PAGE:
board as " State Aid roads," subject to the approval of the
State commission, which is responsible for making the vari-
ous county roads fit into the general plan. The State pays
half the cost of construction of such highways and also
bears the entire cost of keeping them in repair.

Each township or road district, if in a county not under
township organization, decides by referendum vote whether
it wants one highway commissioner or three to look after

1 This material is taken from a pamphlet, " The A. B. C. of Woman's
Suffrage Rights in Illinois," by Catharine Waugh McCulloch, and is
used throuerh the courtesy of the author who is also author of the law.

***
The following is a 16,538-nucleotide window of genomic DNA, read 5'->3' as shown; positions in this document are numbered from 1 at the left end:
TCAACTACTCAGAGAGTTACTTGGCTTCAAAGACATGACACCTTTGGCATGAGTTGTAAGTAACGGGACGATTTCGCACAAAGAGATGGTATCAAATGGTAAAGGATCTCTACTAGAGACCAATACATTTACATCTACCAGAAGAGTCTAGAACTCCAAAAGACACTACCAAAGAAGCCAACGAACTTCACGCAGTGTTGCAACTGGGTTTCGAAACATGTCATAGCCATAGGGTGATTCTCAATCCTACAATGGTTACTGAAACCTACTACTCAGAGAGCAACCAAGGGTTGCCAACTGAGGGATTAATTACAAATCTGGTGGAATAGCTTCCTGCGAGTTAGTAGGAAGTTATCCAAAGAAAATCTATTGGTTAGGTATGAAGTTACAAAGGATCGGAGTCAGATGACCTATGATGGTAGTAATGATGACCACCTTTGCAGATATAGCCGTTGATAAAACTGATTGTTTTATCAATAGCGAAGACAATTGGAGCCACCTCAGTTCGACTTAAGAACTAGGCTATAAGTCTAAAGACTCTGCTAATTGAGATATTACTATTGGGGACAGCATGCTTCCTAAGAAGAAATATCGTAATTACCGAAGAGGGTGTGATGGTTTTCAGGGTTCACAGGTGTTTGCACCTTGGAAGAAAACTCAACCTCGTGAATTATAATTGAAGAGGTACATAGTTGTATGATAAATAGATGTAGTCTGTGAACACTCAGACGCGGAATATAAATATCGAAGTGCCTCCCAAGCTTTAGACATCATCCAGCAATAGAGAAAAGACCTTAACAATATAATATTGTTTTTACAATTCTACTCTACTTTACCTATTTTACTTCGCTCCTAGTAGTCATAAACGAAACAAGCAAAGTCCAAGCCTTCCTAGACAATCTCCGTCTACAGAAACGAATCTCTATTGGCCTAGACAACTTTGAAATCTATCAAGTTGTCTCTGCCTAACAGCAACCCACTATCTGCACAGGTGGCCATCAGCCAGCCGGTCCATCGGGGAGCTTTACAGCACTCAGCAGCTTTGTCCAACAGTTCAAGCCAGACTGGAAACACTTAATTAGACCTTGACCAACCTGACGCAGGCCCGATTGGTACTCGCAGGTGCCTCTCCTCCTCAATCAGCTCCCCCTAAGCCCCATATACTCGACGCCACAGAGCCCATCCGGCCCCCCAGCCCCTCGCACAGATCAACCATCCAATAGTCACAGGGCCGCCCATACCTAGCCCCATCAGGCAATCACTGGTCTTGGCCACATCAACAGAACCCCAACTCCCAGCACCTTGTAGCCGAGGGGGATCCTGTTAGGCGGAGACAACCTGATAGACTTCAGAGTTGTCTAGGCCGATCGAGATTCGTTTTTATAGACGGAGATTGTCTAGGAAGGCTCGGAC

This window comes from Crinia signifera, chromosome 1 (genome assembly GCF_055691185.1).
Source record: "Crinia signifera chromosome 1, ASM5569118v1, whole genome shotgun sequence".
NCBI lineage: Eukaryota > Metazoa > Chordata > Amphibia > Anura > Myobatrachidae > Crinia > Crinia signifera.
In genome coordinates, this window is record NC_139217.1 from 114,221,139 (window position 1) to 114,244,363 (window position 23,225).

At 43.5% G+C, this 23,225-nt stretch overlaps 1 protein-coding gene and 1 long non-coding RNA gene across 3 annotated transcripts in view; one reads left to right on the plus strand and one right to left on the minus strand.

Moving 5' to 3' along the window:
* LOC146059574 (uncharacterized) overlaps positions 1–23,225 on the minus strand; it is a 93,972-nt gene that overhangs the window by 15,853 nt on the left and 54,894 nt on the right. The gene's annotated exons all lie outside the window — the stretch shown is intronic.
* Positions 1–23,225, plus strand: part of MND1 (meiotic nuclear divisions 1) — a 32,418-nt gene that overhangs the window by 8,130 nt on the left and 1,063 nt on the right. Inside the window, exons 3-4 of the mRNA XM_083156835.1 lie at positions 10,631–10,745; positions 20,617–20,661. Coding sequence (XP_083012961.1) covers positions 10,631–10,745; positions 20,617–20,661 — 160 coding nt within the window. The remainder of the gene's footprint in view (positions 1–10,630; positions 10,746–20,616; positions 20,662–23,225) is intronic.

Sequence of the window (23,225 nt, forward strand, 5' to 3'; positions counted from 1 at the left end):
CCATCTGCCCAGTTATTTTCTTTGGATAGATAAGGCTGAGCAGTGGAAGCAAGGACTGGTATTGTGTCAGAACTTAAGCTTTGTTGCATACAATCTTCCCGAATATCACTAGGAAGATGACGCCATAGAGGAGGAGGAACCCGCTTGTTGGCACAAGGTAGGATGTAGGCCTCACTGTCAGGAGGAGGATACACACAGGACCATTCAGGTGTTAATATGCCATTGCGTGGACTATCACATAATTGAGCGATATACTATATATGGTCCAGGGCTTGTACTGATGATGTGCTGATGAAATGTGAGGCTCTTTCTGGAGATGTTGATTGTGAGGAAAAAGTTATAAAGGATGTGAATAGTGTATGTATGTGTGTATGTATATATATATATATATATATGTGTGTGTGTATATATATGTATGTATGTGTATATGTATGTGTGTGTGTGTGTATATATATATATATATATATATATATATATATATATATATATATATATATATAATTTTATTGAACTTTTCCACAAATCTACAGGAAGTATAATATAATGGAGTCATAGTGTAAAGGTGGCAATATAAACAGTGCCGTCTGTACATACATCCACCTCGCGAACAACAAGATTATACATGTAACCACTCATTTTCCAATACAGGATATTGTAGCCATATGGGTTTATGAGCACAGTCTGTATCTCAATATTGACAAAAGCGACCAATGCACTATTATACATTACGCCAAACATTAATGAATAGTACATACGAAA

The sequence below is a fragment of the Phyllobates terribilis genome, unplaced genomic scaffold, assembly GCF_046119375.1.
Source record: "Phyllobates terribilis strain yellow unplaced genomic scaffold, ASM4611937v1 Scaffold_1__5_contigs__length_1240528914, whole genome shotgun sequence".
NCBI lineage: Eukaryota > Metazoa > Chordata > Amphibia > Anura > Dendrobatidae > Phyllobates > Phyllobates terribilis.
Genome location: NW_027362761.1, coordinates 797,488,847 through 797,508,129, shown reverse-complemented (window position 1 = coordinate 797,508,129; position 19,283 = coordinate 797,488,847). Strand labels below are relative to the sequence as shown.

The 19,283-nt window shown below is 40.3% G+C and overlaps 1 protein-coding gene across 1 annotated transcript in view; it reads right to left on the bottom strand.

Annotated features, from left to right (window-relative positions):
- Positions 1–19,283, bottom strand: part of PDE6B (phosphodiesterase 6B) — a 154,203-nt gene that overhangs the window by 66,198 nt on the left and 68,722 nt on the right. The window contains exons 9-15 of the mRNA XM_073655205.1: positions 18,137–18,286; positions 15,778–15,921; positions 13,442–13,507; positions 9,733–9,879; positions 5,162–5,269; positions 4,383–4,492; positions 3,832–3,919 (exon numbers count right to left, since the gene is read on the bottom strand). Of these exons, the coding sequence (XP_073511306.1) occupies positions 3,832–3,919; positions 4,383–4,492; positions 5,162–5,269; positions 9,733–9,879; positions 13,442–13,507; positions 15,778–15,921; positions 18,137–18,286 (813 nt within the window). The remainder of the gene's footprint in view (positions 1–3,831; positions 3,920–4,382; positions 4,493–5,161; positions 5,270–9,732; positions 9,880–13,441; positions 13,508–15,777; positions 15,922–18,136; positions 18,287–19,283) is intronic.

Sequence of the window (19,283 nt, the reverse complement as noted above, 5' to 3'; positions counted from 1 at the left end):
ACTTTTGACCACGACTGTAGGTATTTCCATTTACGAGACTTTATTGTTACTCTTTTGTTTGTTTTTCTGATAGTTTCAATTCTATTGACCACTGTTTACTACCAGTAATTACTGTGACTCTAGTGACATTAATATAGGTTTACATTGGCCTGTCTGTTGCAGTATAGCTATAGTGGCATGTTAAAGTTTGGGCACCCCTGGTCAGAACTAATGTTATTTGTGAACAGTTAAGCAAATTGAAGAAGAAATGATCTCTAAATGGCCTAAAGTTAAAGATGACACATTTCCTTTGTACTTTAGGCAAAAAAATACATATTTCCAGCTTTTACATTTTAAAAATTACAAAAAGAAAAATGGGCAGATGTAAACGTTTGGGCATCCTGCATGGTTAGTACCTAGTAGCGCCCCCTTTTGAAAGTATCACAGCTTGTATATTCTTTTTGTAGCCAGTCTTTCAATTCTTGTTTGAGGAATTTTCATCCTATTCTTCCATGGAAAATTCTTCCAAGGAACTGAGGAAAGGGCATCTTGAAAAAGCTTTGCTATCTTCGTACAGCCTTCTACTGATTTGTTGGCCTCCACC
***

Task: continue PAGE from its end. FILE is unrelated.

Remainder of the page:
its country roads, except the State Aid roads. 2 This is the
worst feature of the law, because the county ought to be
the center of local management as well as construction.
Not more than twenty-five per cent, of the total mileage
of country roads in any county can be State Aid roads.
There is no aid for roads in cities or villages.

Funds. The funds come from three sources: The
State automobile tax, which now amounts to $800,000, an
appropriation from the General Assembly, and the county
tax. The new law revives a poll tax of one to two dollars
levied on all men between twenty-one and fifty, and is pay-
able in cash, not labor. Enlarged powers of taxation and
bond issue for road building are granted the counties.
After April 1914, the supervisor in each town becomes
treasurer of the Road and Bridge Fund, making that town
office of more importance.

Cook County has approximately 1,200 miles of country
roads, so the county is entitled to 300 miles of State Aid